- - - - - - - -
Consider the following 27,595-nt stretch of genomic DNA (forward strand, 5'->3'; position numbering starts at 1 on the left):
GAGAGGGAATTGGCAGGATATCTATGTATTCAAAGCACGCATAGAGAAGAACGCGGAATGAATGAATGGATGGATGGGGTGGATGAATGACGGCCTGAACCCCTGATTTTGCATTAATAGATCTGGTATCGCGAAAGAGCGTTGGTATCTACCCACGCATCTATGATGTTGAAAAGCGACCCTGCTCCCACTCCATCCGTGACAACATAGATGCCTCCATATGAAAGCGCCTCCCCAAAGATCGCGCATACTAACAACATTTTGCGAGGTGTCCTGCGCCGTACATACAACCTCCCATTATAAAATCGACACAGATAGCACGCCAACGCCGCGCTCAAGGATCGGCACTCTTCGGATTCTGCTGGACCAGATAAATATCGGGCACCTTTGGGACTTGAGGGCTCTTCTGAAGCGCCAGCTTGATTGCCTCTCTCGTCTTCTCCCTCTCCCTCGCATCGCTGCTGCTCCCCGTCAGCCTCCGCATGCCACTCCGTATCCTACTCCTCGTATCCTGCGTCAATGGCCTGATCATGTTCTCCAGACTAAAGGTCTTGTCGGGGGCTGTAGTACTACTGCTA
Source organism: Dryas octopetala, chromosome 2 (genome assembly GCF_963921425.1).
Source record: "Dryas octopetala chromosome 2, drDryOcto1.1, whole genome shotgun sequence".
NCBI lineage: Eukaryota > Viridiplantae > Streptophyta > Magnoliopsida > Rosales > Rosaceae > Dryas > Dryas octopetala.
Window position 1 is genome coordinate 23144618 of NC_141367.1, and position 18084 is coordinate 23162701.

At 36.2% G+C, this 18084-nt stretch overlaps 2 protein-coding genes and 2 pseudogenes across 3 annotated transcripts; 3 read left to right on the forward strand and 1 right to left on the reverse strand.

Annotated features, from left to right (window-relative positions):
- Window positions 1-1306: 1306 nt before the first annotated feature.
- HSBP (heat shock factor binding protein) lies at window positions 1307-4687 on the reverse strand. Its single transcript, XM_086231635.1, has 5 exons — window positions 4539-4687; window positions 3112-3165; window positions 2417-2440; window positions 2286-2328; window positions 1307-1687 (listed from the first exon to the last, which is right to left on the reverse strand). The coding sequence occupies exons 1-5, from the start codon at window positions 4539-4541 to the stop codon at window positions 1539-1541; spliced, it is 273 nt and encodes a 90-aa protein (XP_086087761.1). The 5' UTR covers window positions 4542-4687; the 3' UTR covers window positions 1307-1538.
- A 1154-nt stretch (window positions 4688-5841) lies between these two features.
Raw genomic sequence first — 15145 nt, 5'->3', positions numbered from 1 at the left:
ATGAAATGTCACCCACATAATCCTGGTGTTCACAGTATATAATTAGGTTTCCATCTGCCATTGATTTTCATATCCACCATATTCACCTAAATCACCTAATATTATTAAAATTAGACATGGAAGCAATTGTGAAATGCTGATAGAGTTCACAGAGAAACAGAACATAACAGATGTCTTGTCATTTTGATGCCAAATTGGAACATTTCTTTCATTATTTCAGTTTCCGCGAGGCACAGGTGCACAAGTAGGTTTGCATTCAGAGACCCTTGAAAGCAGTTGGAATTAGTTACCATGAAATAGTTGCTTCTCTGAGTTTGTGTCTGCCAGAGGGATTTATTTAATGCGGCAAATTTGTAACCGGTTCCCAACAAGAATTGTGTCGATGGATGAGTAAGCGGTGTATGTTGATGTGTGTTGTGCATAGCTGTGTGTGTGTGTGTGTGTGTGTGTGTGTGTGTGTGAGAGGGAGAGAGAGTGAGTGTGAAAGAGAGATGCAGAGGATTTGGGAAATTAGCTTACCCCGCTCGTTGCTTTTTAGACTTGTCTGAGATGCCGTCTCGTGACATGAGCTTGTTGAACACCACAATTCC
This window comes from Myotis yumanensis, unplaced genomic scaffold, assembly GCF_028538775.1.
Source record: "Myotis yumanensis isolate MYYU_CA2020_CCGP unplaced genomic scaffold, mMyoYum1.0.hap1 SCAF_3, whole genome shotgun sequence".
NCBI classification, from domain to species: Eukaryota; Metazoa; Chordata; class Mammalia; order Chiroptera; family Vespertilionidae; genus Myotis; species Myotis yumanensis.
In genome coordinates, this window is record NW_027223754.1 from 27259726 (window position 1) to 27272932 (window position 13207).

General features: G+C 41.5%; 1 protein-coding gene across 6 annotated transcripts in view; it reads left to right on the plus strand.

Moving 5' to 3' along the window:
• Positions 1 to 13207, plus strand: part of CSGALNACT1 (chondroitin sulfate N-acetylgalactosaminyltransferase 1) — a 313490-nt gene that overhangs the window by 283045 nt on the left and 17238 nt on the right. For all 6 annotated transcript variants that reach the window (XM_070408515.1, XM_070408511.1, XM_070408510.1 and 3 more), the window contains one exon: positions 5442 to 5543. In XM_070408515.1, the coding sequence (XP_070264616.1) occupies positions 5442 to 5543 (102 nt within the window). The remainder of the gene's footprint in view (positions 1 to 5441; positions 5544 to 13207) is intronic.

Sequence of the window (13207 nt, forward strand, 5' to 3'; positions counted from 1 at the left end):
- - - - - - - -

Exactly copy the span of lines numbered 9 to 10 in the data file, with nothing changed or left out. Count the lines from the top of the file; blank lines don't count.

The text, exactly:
- Window positions 1-1306: 1306 nt before the first annotated feature.
- HSBP (heat shock factor binding protein) lies at window positions 1307-4687 on the reverse strand. Its single transcript, XM_086231635.1, has 5 exons — window positions 4539-4687; window positions 3112-3165; window positions 2417-2440; window positions 2286-2328; window positions 1307-1687 (listed from the first exon to the last, which is right to left on the reverse strand). The coding sequence occupies exons 1-5, from the start codon at window positions 4539-4541 to the stop codon at window positions 1539-1541; spliced, it is 273 nt and encodes a 90-aa protein (XP_086087761.1). The 5' UTR covers window positions 4542-4687; the 3' UTR covers window positions 1307-1538.